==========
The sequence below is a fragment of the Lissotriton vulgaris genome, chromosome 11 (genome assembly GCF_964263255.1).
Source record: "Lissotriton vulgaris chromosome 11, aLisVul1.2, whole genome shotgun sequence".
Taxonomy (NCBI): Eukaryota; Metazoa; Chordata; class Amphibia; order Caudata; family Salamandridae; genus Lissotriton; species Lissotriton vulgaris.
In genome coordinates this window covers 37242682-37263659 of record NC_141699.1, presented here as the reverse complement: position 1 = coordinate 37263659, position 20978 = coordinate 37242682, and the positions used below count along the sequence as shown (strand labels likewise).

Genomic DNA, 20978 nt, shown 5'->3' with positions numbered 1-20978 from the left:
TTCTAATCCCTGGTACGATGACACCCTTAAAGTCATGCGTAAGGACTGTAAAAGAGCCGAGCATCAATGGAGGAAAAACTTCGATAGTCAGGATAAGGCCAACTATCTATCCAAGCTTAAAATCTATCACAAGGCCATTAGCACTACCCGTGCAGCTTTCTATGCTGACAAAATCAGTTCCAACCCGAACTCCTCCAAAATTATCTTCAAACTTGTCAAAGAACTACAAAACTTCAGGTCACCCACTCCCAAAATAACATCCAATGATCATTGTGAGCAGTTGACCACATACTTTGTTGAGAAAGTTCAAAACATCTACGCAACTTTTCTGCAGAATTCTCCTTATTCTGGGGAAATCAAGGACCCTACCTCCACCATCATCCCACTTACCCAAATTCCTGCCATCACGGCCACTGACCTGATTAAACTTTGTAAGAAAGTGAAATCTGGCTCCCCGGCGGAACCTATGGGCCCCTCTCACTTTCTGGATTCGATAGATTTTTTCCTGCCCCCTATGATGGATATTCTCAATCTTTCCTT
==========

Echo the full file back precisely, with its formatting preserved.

The sequence below is a fragment of the Lissotriton vulgaris genome, chromosome 11 (genome assembly GCF_964263255.1).
Source record: "Lissotriton vulgaris chromosome 11, aLisVul1.2, whole genome shotgun sequence".
Taxonomy (NCBI): Eukaryota; Metazoa; Chordata; class Amphibia; order Caudata; family Salamandridae; genus Lissotriton; species Lissotriton vulgaris.
In genome coordinates this window covers 37242682-37263659 of record NC_141699.1, presented here as the reverse complement: position 1 = coordinate 37263659, position 20978 = coordinate 37242682, and the positions used below count along the sequence as shown (strand labels likewise).

Genomic DNA, 20978 nt, shown 5'->3' with positions numbered 1-20978 from the left:
TTCTAATCCCTGGTACGATGACACCCTTAAAGTCATGCGTAAGGACTGTAAAAGAGCCGAGCATCAATGGAGGAAAAACTTCGATAGTCAGGATAAGGCCAACTATCTATCCAAGCTTAAAATCTATCACAAGGCCATTAGCACTACCCGTGCAGCTTTCTATGCTGACAAAATCAGTTCCAACCCGAACTCCTCCAAAATTATCTTCAAACTTGTCAAAGAACTACAAAACTTCAGGTCACCCACTCCCAAAATAACATCCAATGATCATTGTGAGCAGTTGACCACATACTTTGTTGAGAAAGTTCAAAACATCTACGCAACTTTTCTGCAGAATTCTCCTTATTCTGGGGAAATCAAGGACCCTACCTCCACCATCATCCCACTTACCCAAATTCCTGCCATCACGGCCACTGACCTGATTAAACTTTGTAAGAAAGTGAAATCTGGCTCCCCGGCGGAACCTATGGGCCCCTCTCACTTTCTGGATTCGATAGATTTTTTCCTGCCCCCTATGATGGATATTCTCAATCTTTCCTT